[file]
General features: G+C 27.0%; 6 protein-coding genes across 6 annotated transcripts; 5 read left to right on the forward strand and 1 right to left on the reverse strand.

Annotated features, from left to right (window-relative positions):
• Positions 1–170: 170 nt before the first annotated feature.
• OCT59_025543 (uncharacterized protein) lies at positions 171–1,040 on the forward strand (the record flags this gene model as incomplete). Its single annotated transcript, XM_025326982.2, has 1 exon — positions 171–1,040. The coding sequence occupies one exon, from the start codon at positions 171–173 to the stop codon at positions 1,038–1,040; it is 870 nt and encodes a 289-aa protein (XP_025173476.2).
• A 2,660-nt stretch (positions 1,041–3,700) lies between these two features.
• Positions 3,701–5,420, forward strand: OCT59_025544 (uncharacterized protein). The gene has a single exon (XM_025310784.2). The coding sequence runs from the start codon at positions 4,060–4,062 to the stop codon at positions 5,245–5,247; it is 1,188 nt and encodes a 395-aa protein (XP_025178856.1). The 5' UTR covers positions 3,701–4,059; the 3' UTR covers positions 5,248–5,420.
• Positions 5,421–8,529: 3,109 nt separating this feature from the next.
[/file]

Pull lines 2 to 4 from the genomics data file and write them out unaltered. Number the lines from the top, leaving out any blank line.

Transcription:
Annotated features, from left to right (window-relative positions):
• Positions 1–170: 170 nt before the first annotated feature.
• OCT59_025543 (uncharacterized protein) lies at positions 171–1,040 on the forward strand (the record flags this gene model as incomplete). Its single annotated transcript, XM_025326982.2, has 1 exon — positions 171–1,040. The coding sequence occupies one exon, from the start codon at positions 171–173 to the stop codon at positions 1,038–1,040; it is 870 nt and encodes a 289-aa protein (XP_025173476.2).